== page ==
“Lasl night,” this earnest Vale student has recorded, some .
of fh,‘ freshmen got six quarts ot Hliuni and about tlwo pax Is
fool of Svdar and about eight pounds ol sugar and mad if in to
Samson, and evited every scholer in college into ('hurt is is room
and we mad such prodigious bought that we raised the Tutor,
and he ordered us all to our rooms and some went! and some
taried and they gathered a gain and went up to old father
Monshcr dore and dimmed against the (lore and yeled and
screamed so that a hodey would have thought they were killing
dodgs there ....
Students of Harvard at an earlier date took a strong dis
like to the president of the time, which was Harvard’s third,
and forced him to resign by turning “cud-weeds,” as the
Ue\. .Mather writes in his diary, and. In violating the tilth
t'om mand men I. “set themselves to travcslic whatex'er ho did
JYtting was quite, as much, if not more, of a problem 300
vears ago than now. although it did not play its large a part
in the college boy's life, there being no co-eds and few girls’
schools in college vicinities. lint .despite the immediate ab
senee of the fairer sex, the college fop abounded, to such till
extent, in fact, that laws had to he made to regulate the cloth
Hor instance, in 17hl the undergraduates of Harvard
college were forbidden to wear silk “nightgowns." These were
a sort of dressing gown of silk or damask, “suitable for print
ers and importers, perhaps, but too luxurious for college stud'
cuts,’’ for “plain thinking and high living was not to be
tolerated by day or night, it might seem.”
To the editor:
!»\ tlu* w av, w hat hats beeomo’ ot'
t 111* "StlldoUt l .lioll Wo Voted
on iiursclvi's, moro ot loss willingly,
a fid a ye*»r tax to tho turn* ot1
“A htudut Dmon” lot's see
was it no, impossible, it must
havo been oS. Olio ot' tho vhict'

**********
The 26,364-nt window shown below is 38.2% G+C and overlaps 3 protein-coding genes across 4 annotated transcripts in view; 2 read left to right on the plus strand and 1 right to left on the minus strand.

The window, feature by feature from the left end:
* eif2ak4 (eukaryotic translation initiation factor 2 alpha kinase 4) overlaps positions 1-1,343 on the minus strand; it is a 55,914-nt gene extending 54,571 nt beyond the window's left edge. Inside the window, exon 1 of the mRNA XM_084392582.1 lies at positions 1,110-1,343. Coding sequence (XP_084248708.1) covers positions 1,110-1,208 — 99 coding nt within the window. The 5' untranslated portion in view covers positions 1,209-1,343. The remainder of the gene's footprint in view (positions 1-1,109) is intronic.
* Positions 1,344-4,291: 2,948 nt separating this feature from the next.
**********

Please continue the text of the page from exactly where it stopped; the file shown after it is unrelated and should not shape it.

ho no t‘i(s ol' hoi no a graduate stud
out is an exemption from this ami
other taxos. Hut how about tho
poor l'rosh who ate paying then
*ld a year.' We vptod:the tax on
thorn yoa, own us who are grad
unto students and who are now ex
empt, Don't wo owo even an a
pla nation to the troshJ
Id RADI’ AT k.
(VonUnued from One)
dard was appointed to assist in got
ting the new pledges acquainted.
Hunt also stated that in tho near
future the Oregon Knights oxpoet
to present a plan to i resident llal.
with tli' ohji-rt of forming a closer
feeling of m opt rat ion between t In*
foreign ami Xmerban students on
thr rumpus, snico it is the hope of J
the organization to make the .foreign
.-'indent feel that Oregon is his alma
mater just as much as it is the alma
mater of the Anieiirau-born stmleuti. i
The list of pledges follows: Kltuer
Kuigfit, Alois (Miayleswort h, Tom
llaulev, lhnll Spun er, Isaac
Hews. .lames Hughes, Hob Heaver,
dim l.amlruth, Itoger Ueuuis, Willis
Huniwav, Hriau M imna ugh, Karl
Oreve, Kenneth Kaley, Knulkuer
Short, John Ootids, Walter Kvans,
Lawrence Wiggins, Hick Livens, and
A i:s I’KRI) A V W I: s AH
S T I A 1! T M At TON \l
inn ja\« mill two sinkers
(iA'UD reading THleU
I'Kancks warn: sitting
a handsome lv>\ in a lino
\ \.\ V ACTOR headed sti
the lihraiy MARY OOl.
. ranine lie! m . . A NTON
sail gnawing tin iunneent
\ KUNA MA\ I.JNMilIK
i n;i a let ter A UT III'
having wards with ROW Is
!>i)R'i Til Y CKMAT11
Al. W IN
; next to
I )s M IT 11
fi njje i
I A Kl.OW
In Campus History
That Tell How The
Collegians Used to Act.
Fifteen Years Ago
From Oregon Emerald,
November 8, 1913